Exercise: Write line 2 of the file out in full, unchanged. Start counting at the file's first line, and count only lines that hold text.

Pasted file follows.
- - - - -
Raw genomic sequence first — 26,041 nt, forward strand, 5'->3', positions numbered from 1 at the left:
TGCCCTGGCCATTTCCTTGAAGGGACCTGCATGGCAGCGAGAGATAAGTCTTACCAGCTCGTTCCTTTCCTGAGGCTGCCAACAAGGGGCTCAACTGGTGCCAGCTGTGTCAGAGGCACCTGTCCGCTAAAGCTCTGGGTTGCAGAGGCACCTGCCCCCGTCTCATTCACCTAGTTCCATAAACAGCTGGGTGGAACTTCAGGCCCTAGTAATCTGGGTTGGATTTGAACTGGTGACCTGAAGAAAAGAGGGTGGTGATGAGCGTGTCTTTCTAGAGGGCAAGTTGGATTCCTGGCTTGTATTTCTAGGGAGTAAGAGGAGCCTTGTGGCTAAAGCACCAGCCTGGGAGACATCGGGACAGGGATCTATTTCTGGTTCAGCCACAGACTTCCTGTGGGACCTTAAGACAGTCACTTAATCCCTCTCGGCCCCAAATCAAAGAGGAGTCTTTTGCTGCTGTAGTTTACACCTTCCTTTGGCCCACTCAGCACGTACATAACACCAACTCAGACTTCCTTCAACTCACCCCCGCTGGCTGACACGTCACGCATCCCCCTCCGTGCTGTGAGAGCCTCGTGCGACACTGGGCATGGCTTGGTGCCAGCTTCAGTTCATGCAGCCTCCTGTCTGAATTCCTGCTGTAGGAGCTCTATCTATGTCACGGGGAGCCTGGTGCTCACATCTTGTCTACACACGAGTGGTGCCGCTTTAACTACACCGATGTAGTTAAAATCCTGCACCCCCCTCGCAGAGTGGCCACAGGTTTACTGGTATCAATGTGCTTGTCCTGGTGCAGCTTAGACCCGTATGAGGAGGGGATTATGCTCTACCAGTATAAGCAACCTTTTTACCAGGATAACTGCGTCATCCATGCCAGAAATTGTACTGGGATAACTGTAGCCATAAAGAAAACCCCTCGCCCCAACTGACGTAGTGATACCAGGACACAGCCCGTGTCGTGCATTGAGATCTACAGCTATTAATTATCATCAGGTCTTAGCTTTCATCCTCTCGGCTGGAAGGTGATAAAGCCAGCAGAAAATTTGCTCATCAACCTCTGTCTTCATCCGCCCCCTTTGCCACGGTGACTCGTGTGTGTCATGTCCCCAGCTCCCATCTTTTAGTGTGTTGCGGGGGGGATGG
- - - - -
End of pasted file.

TGCCCTGGCCATTTCCTTGAAGGGACCTGCATGGCAGCGAGAGATAAGTCTTACCAGCTCGTTCCTTTCCTGAGGCTGCCAACAAGGGGCTCAACTGGTGCCAGCTGTGTCAGAGGCACCTGTCCGCTAAAGCTCTGGGTTGCAGAGGCACCTGCCCCCGTCTCATTCACCTAGTTCCATAAACAGCTGGGTGGAACTTCAGGCCCTAGTAATCTGGGTTGGATTTGAACTGGTGACCTGAAGAAAAGAGGGTGGTGATGAGCGTGTCTTTCTAGAGGGCAAGTTGGATTCCTGGCTTGTATTTCTAGGGAGTAAGAGGAGCCTTGTGGCTAAAGCACCAGCCTGGGAGACATCGGGACAGGGATCTATTTCTGGTTCAGCCACAGACTTCCTGTGGGACCTTAAGACAGTCACTTAATCCCTCTCGGCCCCAAATCAAAGAGGAGTCTTTTGCTGCTGTAGTTTACACCTTCCTTTGGCCCACTCAGCACGTACATAACACCAACTCAGACTTCCTTCAACTCACCCCCGCTGGCTGACACGTCACGCATCCCCCTCCGTGCTGTGAGAGCCTCGTGCGACACTGGGCATGGCTTGGTGCCAGCTTCAGTTCATGCAGCCTCCTGTCTGAATTCCTGCTGTAGGAGCTCTATCTATGTCACGGGGAGCCTGGTGCTCACATCTTGTCTACACACGAGTGGTGCCGCTTTAACTACACCGATGTAGTTAAAATCCTGCACCCCCCTCGCAGAGTGGCCACAGGTTTACTGGTATCAATGTGCTTGTCCTGGTGCAGCTTAGACCCGTATGAGGAGGGGATTATGCTCTACCAGTATAAGCAACCTTTTTACCAGGATAACTGCGTCATCCATGCCAGAAATTGTACTGGGATAACTGTAGCCATAAAGAAAACCCCTCGCCCCAACTGACGTAGTGATACCAGGACACAGCCCGTGTCGTGCATTGAGATCTACAGCTATTAATTATCATCAGGTCTTAGCTTTCATCCTCTCGGCTGGAAGGTGATAAAGCCAGCAGAAAATTTGCTCATCAACCTCTGTCTTCATCCGCCCCCTTTGCCACGGTGACTCGTGTGTGTCATGTCCCCAGCTCCCATCTTTTAGTGTGTTGCGGGGGGGATGG